Symptoms may include fine scaling that looks like dandruff, or appear as thick, crusted plaques that cover the entire scalp. Other skin disorders, such as seborrheic dermatitis, may resemble psoriasis. However, scalp psoriasis appears powdery with a silvery sheen, while seborrheic dermatitis looks yellowish and greasy. Scalp psoriasis is common in patients of color, but treating it can be particularly tough due to the hair type.
Scalp psoriasis may be an indicator of psoriatic arthritis (PsA), as many people have both. If you think you have scalp psoriasis, see a dermatologist to diagnose scalp psoriasis and visit a rheumatologist to screen for psoriatic arthritis.
No matter how severe your scalp psoriasis is, there are options for treating the itching and flakes – from over-the-counter shampoos and topicals to light therapy, oral treatments and biologics.
Scalp psoriasis can be difficult to treat. It may take time to find a treatment that works well because everyone responds differently to treatments. The good news is that there are many treatment options available. Treatments are often combined and rotated due to concerns about side effects or because treatments have stopped working after repeated use.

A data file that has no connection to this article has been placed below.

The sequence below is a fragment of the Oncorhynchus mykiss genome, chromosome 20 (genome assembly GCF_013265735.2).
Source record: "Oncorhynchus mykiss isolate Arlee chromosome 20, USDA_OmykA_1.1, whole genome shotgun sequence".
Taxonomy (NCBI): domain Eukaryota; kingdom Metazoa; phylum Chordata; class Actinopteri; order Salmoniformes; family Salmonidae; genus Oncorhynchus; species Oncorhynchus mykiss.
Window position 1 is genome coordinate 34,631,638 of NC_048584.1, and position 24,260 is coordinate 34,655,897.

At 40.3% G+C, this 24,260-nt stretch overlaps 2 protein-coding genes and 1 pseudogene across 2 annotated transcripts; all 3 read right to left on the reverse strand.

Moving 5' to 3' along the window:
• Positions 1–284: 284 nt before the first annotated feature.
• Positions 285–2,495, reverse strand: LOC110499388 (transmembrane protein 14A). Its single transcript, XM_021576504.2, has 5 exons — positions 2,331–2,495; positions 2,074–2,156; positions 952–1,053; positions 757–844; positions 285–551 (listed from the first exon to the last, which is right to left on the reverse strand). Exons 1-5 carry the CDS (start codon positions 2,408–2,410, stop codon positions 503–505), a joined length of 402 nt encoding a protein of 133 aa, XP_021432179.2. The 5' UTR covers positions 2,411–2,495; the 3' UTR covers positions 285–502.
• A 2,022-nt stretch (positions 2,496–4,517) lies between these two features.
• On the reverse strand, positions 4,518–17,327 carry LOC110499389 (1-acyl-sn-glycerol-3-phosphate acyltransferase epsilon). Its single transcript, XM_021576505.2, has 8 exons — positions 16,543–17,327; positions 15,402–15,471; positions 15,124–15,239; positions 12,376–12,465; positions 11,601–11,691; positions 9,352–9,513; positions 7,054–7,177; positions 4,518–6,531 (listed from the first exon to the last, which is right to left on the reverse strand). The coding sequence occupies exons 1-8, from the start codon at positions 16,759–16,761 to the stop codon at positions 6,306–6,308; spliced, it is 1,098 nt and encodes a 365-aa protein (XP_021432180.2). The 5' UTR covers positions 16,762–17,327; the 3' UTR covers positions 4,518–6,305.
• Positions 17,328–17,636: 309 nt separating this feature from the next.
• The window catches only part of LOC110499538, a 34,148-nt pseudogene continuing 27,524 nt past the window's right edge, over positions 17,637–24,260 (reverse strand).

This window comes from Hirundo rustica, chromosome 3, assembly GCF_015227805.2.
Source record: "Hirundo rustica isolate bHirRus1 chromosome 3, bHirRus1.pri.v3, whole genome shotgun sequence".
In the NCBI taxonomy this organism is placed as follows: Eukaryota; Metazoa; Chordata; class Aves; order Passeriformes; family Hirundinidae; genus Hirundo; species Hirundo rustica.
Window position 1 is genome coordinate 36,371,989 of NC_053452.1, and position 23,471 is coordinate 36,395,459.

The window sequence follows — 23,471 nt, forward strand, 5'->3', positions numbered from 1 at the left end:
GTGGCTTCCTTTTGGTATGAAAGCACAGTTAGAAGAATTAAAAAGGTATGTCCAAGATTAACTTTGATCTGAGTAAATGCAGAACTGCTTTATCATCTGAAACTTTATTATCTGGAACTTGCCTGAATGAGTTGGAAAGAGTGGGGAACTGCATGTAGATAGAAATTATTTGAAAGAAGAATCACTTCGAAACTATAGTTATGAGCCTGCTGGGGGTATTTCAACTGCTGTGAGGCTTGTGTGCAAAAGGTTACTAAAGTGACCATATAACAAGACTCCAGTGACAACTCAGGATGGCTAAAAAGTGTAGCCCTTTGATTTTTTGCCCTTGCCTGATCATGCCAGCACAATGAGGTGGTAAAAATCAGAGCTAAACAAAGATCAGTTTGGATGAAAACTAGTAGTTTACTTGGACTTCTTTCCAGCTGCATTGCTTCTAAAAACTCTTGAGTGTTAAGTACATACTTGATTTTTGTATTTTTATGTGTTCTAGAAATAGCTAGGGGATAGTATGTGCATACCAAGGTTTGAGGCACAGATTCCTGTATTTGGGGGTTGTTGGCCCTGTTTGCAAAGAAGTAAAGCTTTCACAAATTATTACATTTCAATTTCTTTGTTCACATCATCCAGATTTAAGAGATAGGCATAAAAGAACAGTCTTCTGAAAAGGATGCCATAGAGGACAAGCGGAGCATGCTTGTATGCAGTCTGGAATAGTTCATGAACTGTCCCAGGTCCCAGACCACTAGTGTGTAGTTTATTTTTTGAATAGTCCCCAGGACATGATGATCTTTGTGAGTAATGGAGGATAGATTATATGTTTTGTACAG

Over-the-counter (OTC) products may help manage symptoms if you have mild scalp psoriasis. The two active ingredients that you should look for in OTC products are salicylic acid and tar (either coal or wood tar).
- Salicylic acid works to soften plaques and scales and remove scales from the skin.
- Tar made from coal or wood works to slow skin cell growth and reduce inflammation, itching and scaling.
If you are looking for OTC products to try, check out NPF's Seal of Recognition program. These products have been created or are intended to be non-irritating and safe for people with psoriasis.
Topical treatments include medicated shampoos, topical steroids and tars as well as prescription topicals. Because the hair is in the way, treating the scalp with a topical treatment is not always easy. Talk with your dermatologist about how you normally care for your scalp including how frequently you wash your hair. These conversations are important in making the right treatment decision for you.
Phototherapy uses ultraviolet (UV) light to slow skin cell growth. Handheld phototherapy units with built-in combs are available to help UV rays reach the scalp.